Helmut Jahn, born on 4 January 1940 in Zirndorf near Nuremberg, became famous above all for his designs for high-rise buildings and office towers – including the Xerox Center in the heart of Chicago’s Loop, considered an early masterpiece. He had a preference for slender American vertical buildings. His specialities also included airports, which he staged as cathedrals of mobility with wide-span supporting structures.
Jahn’s role model in architecture was initially Mies van der Rohe, whom he had met as a student in Chicago in the mid-1962s. In 1967, Jahn became an assistant to Gene Summers and an employee of the Chicago architectural firm C. F. Murphy Associates, where he rose to the position of president in 1982. Murphy had planned the Federal Center in Chicago together with van der Rohe, for example. While Jahn’s early buildings were characterised by echoes of the philosophy of the Less-is-more of post-war modernism, he was subsequently able to step out of Mies’ long shadow and reinterpret the formal language of modernism in a postmodern way. Not all of his buildings created in the course of the postmodern awakening were well received by critics. Nevertheless, he rose to become one of the few German architects of world fame.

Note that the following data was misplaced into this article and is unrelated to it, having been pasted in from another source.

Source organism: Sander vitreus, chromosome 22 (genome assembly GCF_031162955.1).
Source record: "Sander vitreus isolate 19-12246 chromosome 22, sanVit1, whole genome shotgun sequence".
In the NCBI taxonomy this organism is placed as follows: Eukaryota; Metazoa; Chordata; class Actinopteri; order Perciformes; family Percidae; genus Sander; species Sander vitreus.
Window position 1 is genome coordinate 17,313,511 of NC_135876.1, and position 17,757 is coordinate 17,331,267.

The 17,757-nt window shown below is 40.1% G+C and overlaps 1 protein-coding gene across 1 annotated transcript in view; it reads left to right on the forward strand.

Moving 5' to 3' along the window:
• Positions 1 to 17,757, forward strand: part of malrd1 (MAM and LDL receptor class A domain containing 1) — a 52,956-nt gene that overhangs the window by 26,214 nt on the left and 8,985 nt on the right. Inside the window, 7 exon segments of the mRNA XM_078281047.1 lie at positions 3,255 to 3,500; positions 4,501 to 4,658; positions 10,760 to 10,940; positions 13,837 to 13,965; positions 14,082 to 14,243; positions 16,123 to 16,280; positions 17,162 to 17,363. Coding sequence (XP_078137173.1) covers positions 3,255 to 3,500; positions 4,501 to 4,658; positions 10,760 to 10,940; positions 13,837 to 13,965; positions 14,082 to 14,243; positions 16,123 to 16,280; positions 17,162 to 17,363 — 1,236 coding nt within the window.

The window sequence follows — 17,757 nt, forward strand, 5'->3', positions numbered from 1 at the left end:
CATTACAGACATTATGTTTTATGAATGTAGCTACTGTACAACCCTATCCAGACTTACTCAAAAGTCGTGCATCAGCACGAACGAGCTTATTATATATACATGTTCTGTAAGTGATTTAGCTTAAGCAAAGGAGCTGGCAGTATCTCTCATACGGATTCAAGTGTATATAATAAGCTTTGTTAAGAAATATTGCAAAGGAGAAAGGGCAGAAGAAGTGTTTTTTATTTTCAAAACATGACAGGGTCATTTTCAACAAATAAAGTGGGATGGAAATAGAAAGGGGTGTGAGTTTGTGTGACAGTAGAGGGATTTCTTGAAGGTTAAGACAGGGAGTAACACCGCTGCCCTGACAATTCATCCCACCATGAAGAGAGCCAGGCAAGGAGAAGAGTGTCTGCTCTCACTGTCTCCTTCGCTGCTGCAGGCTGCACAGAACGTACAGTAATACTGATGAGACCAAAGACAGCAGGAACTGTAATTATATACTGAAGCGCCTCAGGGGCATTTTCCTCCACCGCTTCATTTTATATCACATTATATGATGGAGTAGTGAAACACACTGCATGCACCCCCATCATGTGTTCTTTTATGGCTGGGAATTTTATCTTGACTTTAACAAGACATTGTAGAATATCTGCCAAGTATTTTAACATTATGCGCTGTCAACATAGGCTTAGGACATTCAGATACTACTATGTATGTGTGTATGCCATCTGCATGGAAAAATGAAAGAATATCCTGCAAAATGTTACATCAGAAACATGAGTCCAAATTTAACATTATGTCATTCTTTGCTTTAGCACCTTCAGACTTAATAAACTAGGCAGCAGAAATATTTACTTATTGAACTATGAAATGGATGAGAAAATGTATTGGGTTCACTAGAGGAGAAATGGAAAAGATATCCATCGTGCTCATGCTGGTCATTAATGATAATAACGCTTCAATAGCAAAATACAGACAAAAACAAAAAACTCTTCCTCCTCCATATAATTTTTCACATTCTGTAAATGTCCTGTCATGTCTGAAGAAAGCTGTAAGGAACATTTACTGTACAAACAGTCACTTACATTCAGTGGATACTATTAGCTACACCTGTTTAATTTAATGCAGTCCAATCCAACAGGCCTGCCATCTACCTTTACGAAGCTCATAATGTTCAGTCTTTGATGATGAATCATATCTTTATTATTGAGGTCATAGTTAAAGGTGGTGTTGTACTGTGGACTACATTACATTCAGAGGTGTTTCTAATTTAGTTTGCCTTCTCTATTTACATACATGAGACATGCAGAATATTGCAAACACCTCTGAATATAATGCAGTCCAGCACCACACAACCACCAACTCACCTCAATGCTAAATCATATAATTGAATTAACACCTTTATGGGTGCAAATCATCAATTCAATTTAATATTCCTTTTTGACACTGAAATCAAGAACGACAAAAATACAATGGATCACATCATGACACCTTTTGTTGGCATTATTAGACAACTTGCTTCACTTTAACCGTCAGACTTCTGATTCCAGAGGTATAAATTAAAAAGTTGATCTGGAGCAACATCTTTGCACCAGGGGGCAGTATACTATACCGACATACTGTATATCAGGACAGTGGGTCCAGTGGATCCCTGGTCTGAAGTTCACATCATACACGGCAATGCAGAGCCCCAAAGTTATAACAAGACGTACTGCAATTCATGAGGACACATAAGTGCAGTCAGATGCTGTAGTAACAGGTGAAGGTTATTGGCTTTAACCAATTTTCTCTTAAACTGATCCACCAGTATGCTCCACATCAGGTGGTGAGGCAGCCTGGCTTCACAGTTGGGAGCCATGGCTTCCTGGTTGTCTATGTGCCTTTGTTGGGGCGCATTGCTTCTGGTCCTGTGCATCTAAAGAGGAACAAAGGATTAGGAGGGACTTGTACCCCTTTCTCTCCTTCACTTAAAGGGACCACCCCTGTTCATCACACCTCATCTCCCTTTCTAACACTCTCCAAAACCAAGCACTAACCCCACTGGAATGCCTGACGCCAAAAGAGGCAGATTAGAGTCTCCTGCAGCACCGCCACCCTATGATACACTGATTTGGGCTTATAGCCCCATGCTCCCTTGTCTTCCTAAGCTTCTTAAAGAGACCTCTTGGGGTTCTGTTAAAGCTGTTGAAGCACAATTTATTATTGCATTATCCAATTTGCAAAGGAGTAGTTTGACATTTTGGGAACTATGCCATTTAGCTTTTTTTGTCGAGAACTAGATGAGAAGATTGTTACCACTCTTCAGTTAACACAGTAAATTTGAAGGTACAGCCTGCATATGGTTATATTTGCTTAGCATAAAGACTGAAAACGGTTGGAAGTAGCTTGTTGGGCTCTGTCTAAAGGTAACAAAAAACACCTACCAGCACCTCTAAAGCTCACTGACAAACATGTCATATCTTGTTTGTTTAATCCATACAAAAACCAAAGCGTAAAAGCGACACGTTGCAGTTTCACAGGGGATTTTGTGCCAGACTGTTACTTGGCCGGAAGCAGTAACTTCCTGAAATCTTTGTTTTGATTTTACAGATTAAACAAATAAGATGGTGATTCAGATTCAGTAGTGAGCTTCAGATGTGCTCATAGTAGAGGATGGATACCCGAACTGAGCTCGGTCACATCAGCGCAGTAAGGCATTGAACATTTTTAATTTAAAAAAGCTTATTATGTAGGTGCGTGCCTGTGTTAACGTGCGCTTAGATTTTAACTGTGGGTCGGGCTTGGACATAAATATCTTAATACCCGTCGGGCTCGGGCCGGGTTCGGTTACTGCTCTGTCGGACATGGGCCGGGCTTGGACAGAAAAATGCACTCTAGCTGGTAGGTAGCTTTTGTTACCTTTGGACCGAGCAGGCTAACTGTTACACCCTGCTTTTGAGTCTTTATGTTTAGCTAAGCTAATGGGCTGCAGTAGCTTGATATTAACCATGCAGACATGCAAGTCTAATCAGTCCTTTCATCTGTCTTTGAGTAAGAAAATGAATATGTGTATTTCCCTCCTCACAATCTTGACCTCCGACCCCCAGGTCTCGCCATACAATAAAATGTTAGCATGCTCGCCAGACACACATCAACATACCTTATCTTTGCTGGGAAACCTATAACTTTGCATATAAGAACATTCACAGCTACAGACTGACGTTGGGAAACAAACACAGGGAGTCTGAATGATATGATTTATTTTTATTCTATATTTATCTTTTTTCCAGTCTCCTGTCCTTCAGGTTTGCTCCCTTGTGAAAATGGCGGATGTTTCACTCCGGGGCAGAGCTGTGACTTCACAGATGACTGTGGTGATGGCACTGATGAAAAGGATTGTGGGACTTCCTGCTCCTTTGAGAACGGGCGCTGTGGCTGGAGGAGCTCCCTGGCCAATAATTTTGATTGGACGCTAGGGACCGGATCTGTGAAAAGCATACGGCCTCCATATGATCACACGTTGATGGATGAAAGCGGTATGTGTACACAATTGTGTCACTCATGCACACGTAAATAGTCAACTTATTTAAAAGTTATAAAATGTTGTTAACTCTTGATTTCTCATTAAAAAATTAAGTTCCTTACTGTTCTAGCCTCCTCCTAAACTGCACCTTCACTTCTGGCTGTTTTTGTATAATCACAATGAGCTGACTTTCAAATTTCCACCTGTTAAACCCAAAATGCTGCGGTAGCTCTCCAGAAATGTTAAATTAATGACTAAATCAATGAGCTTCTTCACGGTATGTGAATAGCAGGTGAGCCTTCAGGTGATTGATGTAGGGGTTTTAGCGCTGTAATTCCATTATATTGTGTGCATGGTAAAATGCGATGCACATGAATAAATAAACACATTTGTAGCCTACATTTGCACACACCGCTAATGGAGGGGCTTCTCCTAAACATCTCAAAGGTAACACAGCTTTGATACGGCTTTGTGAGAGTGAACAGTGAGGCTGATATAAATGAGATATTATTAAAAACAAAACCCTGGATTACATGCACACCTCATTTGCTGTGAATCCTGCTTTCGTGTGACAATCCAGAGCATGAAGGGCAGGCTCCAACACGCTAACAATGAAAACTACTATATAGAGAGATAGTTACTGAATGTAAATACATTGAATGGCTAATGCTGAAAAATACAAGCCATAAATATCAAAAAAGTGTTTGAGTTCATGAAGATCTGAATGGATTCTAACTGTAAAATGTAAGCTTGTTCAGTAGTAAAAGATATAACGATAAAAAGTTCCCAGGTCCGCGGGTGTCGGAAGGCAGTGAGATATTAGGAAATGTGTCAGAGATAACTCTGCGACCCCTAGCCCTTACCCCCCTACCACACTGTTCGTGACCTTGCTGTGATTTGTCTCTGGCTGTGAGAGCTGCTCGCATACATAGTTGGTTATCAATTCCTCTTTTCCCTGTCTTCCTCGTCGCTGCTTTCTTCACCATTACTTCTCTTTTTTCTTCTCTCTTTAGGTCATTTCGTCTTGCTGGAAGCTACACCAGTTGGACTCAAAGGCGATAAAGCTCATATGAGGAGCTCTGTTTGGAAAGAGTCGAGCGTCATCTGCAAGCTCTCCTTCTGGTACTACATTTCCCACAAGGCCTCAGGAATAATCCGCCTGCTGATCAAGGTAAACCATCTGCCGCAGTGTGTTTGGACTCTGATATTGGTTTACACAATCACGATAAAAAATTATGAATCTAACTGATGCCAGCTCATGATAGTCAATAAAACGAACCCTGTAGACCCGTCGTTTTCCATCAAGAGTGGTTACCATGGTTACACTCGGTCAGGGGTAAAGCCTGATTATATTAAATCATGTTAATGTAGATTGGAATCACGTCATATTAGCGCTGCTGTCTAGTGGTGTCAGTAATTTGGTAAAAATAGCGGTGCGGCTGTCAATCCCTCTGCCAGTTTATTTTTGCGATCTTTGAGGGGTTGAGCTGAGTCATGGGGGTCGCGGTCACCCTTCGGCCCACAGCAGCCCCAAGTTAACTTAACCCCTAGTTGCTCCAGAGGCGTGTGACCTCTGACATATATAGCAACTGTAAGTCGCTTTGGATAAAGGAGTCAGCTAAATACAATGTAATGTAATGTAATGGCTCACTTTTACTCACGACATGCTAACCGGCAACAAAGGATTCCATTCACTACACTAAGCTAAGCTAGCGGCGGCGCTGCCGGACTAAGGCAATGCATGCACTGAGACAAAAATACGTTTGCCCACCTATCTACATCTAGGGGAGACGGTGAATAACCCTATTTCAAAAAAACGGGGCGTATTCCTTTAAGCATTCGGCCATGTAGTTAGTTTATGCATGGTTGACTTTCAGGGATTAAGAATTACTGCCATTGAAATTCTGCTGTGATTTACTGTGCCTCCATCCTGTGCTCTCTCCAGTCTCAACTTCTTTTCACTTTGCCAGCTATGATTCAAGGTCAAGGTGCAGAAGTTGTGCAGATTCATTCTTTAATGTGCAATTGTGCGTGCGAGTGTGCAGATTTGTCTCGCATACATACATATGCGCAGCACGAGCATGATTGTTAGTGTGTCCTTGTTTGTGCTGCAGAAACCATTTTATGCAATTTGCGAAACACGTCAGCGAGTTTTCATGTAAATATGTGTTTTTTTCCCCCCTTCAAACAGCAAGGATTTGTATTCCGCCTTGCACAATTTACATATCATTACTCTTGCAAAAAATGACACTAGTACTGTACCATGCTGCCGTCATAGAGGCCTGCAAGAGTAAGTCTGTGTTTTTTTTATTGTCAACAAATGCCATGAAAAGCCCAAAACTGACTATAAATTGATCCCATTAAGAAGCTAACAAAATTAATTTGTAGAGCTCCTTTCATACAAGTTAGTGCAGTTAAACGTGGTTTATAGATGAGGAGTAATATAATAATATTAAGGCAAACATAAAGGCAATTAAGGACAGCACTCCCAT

In addition to the Messeturm, completed in 1991, which, at 256.5 metres, dominates the Frankfurt skyline in the west like a sentinel, the Sony Center in Berlin, the Post Tower in Bonn and the Highlight Towers in Munich are among his best-known buildings in this country. Jahn coined the term “archineering” for the interaction of architecture and technology – together with Werner Sobek, for example, Jahn developed large glass-fibre membrane roofs that span public spaces. The “ultimate building”, according to Jahn, “would be one that offers all comforts with an architecture that serves and disappears at the same time”. Last Saturday, Helmut Jahn died in a bicycle accident in Campton Hills, a Chicago suburb, at the age of 81.
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